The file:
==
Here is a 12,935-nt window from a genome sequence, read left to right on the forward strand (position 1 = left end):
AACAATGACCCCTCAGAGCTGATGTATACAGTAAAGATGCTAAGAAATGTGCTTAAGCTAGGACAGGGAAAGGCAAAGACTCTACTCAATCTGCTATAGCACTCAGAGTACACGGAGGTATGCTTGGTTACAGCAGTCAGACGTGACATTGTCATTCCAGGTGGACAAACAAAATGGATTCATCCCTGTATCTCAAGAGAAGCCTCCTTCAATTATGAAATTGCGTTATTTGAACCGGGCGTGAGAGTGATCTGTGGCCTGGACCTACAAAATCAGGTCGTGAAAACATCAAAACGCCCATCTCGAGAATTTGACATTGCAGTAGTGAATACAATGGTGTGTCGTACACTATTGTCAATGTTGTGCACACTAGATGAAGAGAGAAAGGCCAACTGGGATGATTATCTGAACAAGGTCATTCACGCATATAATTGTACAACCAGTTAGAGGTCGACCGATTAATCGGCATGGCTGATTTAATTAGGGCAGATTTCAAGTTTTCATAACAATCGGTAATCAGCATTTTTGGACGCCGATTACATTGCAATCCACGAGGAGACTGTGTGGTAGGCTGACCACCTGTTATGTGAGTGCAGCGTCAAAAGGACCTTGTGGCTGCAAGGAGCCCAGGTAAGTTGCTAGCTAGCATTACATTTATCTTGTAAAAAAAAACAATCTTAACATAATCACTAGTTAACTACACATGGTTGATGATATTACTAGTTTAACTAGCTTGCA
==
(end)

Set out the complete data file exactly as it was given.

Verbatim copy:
Here is a 12,935-nt window from a genome sequence, read left to right on the forward strand (position 1 = left end):
AACAATGACCCCTCAGAGCTGATGTATACAGTAAAGATGCTAAGAAATGTGCTTAAGCTAGGACAGGGAAAGGCAAAGACTCTACTCAATCTGCTATAGCACTCAGAGTACACGGAGGTATGCTTGGTTACAGCAGTCAGACGTGACATTGTCATTCCAGGTGGACAAACAAAATGGATTCATCCCTGTATCTCAAGAGAAGCCTCCTTCAATTATGAAATTGCGTTATTTGAACCGGGCGTGAGAGTGATCTGTGGCCTGGACCTACAAAATCAGGTCGTGAAAACATCAAAACGCCCATCTCGAGAATTTGACATTGCAGTAGTGAATACAATGGTGTGTCGTACACTATTGTCAATGTTGTGCACACTAGATGAAGAGAGAAAGGCCAACTGGGATGATTATCTGAACAAGGTCATTCACGCATATAATTGTACAACCAGTTAGAGGTCGACCGATTAATCGGCATGGCTGATTTAATTAGGGCAGATTTCAAGTTTTCATAACAATCGGTAATCAGCATTTTTGGACGCCGATTACATTGCAATCCACGAGGAGACTGTGTGGTAGGCTGACCACCTGTTATGTGAGTGCAGCGTCAAAAGGACCTTGTGGCTGCAAGGAGCCCAGGTAAGTTGCTAGCTAGCATTACATTTATCTTGTAAAAAAAAACAATCTTAACATAATCACTAGTTAACTACACATGGTTGATGATATTACTAGTTTAACTAGCTTGCA